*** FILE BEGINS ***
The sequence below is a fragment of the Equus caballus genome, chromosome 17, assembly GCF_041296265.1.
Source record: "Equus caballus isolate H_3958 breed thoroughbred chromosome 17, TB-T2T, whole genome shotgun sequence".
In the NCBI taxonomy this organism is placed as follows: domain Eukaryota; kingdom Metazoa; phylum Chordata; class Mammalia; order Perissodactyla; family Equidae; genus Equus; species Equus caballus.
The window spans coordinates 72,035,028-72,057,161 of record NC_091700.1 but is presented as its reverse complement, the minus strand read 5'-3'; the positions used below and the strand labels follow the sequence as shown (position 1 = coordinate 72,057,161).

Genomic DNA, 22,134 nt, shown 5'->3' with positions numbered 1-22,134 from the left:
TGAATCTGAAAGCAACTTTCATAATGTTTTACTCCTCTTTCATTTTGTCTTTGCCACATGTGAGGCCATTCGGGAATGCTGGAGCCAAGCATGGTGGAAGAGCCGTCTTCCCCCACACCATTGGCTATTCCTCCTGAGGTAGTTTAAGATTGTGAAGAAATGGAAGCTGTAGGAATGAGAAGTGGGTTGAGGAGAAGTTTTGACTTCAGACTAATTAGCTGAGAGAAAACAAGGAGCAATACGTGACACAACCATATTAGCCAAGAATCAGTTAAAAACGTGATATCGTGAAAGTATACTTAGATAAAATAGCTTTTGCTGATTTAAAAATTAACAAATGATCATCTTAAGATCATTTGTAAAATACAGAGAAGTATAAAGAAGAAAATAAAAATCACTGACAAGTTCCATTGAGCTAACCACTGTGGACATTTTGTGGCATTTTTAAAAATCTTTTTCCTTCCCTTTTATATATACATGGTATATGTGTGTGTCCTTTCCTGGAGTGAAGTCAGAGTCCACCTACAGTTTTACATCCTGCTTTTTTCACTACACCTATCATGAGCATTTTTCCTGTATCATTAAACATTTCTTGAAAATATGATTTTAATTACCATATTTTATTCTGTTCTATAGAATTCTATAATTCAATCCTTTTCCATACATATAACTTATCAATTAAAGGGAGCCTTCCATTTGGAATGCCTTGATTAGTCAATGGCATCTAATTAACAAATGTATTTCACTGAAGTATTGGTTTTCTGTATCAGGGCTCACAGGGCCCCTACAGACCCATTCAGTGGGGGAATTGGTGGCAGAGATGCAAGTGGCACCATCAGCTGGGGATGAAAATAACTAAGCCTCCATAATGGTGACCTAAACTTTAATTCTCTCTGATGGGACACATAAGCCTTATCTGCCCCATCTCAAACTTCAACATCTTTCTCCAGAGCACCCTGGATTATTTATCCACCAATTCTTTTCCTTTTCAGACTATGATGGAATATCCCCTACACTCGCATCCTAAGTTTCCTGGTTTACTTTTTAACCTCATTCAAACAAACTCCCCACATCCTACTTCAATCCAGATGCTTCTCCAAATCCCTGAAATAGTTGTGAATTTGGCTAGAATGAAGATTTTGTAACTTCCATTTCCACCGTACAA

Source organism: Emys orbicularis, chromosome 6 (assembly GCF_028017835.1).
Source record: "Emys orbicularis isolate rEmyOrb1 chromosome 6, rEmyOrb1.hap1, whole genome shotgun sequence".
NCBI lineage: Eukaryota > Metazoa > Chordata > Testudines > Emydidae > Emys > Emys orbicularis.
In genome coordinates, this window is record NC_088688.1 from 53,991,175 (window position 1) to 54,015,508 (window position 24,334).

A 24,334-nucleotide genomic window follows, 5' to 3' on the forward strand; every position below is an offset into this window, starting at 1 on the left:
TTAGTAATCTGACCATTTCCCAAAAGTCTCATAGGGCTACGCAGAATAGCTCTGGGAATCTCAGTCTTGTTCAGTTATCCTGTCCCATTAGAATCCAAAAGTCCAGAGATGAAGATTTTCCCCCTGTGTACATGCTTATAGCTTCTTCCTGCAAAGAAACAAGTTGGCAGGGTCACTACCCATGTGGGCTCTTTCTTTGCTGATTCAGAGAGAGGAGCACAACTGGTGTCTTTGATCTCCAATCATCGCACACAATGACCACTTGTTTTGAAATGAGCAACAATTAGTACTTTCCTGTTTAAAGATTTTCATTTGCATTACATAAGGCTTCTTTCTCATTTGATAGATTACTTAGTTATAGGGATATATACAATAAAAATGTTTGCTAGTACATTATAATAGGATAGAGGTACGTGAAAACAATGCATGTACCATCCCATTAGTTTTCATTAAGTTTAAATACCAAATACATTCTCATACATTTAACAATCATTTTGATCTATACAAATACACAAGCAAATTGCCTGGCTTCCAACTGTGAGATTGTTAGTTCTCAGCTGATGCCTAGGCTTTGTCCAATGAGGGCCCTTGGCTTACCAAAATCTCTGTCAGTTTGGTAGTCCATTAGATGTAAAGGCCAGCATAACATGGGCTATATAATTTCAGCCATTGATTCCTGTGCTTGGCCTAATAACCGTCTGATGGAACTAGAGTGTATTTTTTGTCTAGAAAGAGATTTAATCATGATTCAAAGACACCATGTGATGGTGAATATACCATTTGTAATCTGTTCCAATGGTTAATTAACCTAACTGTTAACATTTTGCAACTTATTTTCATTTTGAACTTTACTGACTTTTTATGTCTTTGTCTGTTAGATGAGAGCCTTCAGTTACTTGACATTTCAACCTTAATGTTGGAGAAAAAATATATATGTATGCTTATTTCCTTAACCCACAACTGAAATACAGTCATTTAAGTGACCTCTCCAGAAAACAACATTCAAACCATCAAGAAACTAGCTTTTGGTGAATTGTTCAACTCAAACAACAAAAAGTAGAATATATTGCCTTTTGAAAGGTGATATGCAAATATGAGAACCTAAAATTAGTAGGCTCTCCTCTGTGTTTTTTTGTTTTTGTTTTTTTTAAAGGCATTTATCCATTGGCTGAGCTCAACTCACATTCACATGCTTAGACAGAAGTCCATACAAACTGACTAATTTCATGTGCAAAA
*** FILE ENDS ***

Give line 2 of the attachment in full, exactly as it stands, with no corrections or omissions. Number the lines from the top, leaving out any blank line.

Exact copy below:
Source record: "Equus caballus isolate H_3958 breed thoroughbred chromosome 17, TB-T2T, whole genome shotgun sequence".